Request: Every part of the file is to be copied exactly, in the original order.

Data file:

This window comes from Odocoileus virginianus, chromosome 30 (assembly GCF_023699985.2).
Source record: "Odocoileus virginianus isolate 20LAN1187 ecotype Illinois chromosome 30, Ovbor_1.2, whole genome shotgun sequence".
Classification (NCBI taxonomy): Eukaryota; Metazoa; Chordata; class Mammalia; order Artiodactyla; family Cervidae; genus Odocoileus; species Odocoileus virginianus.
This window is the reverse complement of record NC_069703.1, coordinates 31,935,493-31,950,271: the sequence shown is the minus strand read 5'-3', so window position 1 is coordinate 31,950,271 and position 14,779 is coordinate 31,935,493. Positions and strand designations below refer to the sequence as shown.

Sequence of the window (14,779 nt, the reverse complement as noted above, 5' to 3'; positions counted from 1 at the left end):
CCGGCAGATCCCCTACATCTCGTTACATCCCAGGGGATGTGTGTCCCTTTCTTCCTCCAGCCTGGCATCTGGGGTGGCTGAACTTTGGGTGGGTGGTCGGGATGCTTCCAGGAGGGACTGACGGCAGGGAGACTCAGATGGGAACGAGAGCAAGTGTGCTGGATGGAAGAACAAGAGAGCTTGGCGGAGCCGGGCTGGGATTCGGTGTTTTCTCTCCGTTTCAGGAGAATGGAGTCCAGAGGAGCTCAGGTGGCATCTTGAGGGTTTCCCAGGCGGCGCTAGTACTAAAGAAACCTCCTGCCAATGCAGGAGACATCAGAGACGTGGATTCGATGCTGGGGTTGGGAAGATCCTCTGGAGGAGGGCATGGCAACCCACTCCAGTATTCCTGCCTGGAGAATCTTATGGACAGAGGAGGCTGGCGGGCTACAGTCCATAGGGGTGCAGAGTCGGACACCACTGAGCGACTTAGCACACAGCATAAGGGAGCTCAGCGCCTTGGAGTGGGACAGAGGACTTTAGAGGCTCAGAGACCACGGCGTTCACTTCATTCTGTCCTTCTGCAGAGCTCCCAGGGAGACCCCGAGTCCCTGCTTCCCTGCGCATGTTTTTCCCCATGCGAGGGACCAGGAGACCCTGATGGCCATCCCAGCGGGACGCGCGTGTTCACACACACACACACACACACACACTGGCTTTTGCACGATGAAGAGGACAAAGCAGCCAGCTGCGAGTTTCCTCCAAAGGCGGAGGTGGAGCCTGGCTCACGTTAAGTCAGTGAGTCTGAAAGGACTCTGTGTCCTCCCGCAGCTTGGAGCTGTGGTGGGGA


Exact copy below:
This window comes from Odocoileus virginianus, chromosome 30 (assembly GCF_023699985.2).
Source record: "Odocoileus virginianus isolate 20LAN1187 ecotype Illinois chromosome 30, Ovbor_1.2, whole genome shotgun sequence".
Classification (NCBI taxonomy): Eukaryota; Metazoa; Chordata; class Mammalia; order Artiodactyla; family Cervidae; genus Odocoileus; species Odocoileus virginianus.
This window is the reverse complement of record NC_069703.1, coordinates 31,935,493-31,950,271: the sequence shown is the minus strand read 5'-3', so window position 1 is coordinate 31,950,271 and position 14,779 is coordinate 31,935,493. Positions and strand designations below refer to the sequence as shown.

Sequence of the window (14,779 nt, the reverse complement as noted above, 5' to 3'; positions counted from 1 at the left end):
CCGGCAGATCCCCTACATCTCGTTACATCCCAGGGGATGTGTGTCCCTTTCTTCCTCCAGCCTGGCATCTGGGGTGGCTGAACTTTGGGTGGGTGGTCGGGATGCTTCCAGGAGGGACTGACGGCAGGGAGACTCAGATGGGAACGAGAGCAAGTGTGCTGGATGGAAGAACAAGAGAGCTTGGCGGAGCCGGGCTGGGATTCGGTGTTTTCTCTCCGTTTCAGGAGAATGGAGTCCAGAGGAGCTCAGGTGGCATCTTGAGGGTTTCCCAGGCGGCGCTAGTACTAAAGAAACCTCCTGCCAATGCAGGAGACATCAGAGACGTGGATTCGATGCTGGGGTTGGGAAGATCCTCTGGAGGAGGGCATGGCAACCCACTCCAGTATTCCTGCCTGGAGAATCTTATGGACAGAGGAGGCTGGCGGGCTACAGTCCATAGGGGTGCAGAGTCGGACACCACTGAGCGACTTAGCACACAGCATAAGGGAGCTCAGCGCCTTGGAGTGGGACAGAGGACTTTAGAGGCTCAGAGACCACGGCGTTCACTTCATTCTGTCCTTCTGCAGAGCTCCCAGGGAGACCCCGAGTCCCTGCTTCCCTGCGCATGTTTTTCCCCATGCGAGGGACCAGGAGACCCTGATGGCCATCCCAGCGGGACGCGCGTGTTCACACACACACACACACACACACACTGGCTTTTGCACGATGAAGAGGACAAAGCAGCCAGCTGCGAGTTTCCTCCAAAGGCGGAGGTGGAGCCTGGCTCACGTTAAGTCAGTGAGTCTGAAAGGACTCTGTGTCCTCCCGCAGCTTGGAGCTGTGGTGGGGA